• The writing requirement component of the course needs to be thought about at greater length.  I wanted students to post regularly on a blog, using the skills that they had learned to make mathematically sound arguments about sustainability-related topics.  In general, I was disappointed with the results (though there were some excellent posts).  I didn't think enough about the fact that we would need to teach how to use mathematically ideas in writing pieces, and I didn't set the grading system up to give students enough push to revise and improve their pieces.  I strongly believe though that learning through writing quantitative arguments is an important component of the course, for reasons well expressed in this syllabus from Marilyn Frankenstein.  So this is something I need to work on restructuring over the summer.
The web site for the course is here.

Monday, May 11, 2015

Wanted: a theology of mining (part 6)

My last post in this series was nearly a year ago.  In December, blogger Cellarius left an interesting comment on that post - following along, I discovered his paper "God of piston and wheel" (can be found here) which begins
The psalmist hymns the benevolence of God who tells the number of the stars and yet also provides for his animal creation, including 'herb for the use of man' (Ps 147.4, 8b BCP). What happens when the same theological attention is given to the furnaces of the stars as Christian tradition has given to the biosphere? In what sense and to what purpose has the non-living fruit of creation been provided 'for the use of man'?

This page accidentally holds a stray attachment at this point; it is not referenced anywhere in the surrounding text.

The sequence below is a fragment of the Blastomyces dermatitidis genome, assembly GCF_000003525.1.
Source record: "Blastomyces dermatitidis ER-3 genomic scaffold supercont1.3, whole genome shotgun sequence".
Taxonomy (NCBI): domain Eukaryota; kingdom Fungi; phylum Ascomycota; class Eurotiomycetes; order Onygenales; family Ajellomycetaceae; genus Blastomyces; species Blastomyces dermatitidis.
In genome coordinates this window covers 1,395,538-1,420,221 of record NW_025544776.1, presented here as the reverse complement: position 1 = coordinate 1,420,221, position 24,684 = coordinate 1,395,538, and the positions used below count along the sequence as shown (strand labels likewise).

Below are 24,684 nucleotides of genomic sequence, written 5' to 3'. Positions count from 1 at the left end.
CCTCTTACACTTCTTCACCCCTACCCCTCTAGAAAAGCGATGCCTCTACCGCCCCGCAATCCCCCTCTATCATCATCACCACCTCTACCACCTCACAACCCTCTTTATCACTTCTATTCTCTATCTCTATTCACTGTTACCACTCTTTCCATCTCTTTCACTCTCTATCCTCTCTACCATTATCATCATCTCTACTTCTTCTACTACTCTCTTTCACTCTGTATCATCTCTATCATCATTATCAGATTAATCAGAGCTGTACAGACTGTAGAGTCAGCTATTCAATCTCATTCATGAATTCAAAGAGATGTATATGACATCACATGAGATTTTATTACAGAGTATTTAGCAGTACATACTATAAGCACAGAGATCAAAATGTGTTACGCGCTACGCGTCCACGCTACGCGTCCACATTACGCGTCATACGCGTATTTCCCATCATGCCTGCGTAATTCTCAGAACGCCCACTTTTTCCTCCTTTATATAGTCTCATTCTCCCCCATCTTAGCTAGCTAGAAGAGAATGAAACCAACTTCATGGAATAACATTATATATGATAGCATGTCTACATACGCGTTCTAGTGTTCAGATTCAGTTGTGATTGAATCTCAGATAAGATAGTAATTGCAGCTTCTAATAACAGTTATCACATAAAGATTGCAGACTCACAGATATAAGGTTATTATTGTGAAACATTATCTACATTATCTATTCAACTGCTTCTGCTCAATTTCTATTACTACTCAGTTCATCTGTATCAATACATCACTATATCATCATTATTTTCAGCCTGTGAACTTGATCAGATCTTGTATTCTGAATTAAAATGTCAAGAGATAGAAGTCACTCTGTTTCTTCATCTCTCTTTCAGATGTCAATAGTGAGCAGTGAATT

In thinking more about questions related to mining, I want to acknowledge the writings of Donald Hay.  Donald was Tutor in Economics at Jesus College in Oxford when I arrived as a very young mathematics fellow in 1986.  He was and is an example to me of how to live an academic life which is also a life of Christian vocation, and since his retirement he's invested himself in the program Developing a Christian Mind which helps students and others integrate vocational and intellectual training.  I think it's also fair to say that, as a professional economist, Donald would be skeptical about my embrace of a "limits to growth" philosophy. So it is interesting to turn back to his Economics Today: A Christian Critique, first published in 1989, to see what he has to say about nonrenewable resource extraction (which is what I mean in these posts by "mining").